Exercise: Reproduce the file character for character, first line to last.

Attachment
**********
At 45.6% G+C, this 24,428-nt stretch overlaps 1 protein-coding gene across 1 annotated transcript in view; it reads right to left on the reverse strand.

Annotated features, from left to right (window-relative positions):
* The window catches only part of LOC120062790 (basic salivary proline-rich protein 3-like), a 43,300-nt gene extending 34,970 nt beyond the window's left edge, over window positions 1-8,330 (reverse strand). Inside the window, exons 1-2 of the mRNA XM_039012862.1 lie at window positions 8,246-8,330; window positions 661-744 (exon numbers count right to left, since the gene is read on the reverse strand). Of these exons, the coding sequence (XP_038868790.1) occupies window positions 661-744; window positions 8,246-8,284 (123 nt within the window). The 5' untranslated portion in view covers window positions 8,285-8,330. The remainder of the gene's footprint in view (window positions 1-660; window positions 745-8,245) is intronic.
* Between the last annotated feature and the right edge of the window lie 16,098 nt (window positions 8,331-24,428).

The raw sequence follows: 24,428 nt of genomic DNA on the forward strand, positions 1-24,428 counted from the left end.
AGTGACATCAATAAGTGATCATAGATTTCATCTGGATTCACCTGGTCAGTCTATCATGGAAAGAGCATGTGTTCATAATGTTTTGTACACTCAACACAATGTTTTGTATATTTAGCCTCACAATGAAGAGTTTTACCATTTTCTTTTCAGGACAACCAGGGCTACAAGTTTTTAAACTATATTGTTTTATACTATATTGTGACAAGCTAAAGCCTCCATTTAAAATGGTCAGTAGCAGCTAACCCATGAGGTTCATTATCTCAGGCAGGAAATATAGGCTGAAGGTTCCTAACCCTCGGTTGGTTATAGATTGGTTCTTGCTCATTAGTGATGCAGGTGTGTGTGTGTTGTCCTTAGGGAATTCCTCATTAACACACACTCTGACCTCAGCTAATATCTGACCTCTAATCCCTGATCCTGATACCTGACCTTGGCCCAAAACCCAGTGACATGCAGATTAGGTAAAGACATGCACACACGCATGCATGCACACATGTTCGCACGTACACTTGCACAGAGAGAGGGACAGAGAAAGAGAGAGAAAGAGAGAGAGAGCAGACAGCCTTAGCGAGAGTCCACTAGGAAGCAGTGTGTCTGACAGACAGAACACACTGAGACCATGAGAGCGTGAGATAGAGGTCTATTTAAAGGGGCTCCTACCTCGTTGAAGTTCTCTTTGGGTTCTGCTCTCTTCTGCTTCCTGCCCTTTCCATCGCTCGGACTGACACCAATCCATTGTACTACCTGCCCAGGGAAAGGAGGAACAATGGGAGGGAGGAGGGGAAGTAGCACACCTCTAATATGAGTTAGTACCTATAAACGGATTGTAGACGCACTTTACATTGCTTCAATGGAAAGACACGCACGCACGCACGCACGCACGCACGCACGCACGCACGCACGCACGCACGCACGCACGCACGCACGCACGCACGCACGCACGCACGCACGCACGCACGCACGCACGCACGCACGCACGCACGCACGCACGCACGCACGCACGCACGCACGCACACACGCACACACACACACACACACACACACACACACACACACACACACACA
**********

At 45.6% G+C, this 24,428-nt stretch overlaps 1 protein-coding gene across 1 annotated transcript in view; it reads right to left on the reverse strand.

Annotated features, from left to right (window-relative positions):
* The window catches only part of LOC120062790 (basic salivary proline-rich protein 3-like), a 43,300-nt gene extending 34,970 nt beyond the window's left edge, over window positions 1-8,330 (reverse strand). Inside the window, exons 1-2 of the mRNA XM_039012862.1 lie at window positions 8,246-8,330; window positions 661-744 (exon numbers count right to left, since the gene is read on the reverse strand). Of these exons, the coding sequence (XP_038868790.1) occupies window positions 661-744; window positions 8,246-8,284 (123 nt within the window). The 5' untranslated portion in view covers window positions 8,285-8,330. The remainder of the gene's footprint in view (window positions 1-660; window positions 745-8,245) is intronic.
* Between the last annotated feature and the right edge of the window lie 16,098 nt (window positions 8,331-24,428).

The raw sequence follows: 24,428 nt of genomic DNA on the forward strand, positions 1-24,428 counted from the left end.
AGTGACATCAATAAGTGATCATAGATTTCATCTGGATTCACCTGGTCAGTCTATCATGGAAAGAGCATGTGTTCATAATGTTTTGTACACTCAACACAATGTTTTGTATATTTAGCCTCACAATGAAGAGTTTTACCATTTTCTTTTCAGGACAACCAGGGCTACAAGTTTTTAAACTATATTGTTTTATACTATATTGTGACAAGCTAAAGCCTCCATTTAAAATGGTCAGTAGCAGCTAACCCATGAGGTTCATTATCTCAGGCAGGAAATATAGGCTGAAGGTTCCTAACCCTCGGTTGGTTATAGATTGGTTCTTGCTCATTAGTGATGCAGGTGTGTGTGTGTTGTCCTTAGGGAATTCCTCATTAACACACACTCTGACCTCAGCTAATATCTGACCTCTAATCCCTGATCCTGATACCTGACCTTGGCCCAAAACCCAGTGACATGCAGATTAGGTAAAGACATGCACACACGCATGCATGCACACATGTTCGCACGTACACTTGCACAGAGAGAGGGACAGAGAAAGAGAGAGAAAGAGAGAGAGAGCAGACAGCCTTAGCGAGAGTCCACTAGGAAGCAGTGTGTCTGACAGACAGAACACACTGAGACCATGAGAGCGTGAGATAGAGGTCTATTTAAAGGGGCTCCTACCTCGTTGAAGTTCTCTTTGGGTTCTGCTCTCTTCTGCTTCCTGCCCTTTCCATCGCTCGGACTGACACCAATCCATTGTACTACCTGCCCAGGGAAAGGAGGAACAATGGGAGGGAGGAGGGGAAGTAGCACACCTCTAATATGAGTTAGTACCTATAAACGGATTGTAGACGCACTTTACATTGCTTCAATGGAAAGACACGCACGCACGCACGCACGCACGCACGCACGCACGCACGCACGCACGCACGCACGCACGCACGCACGCACGCACGCACGCACGCACGCACGCACGCACGCACGCACGCACGCACGCACGCACGCACGCACGCACGCACGCACGCACGCACGCACACACGCACACACACACACACACACACACACACACACACACACACACACACA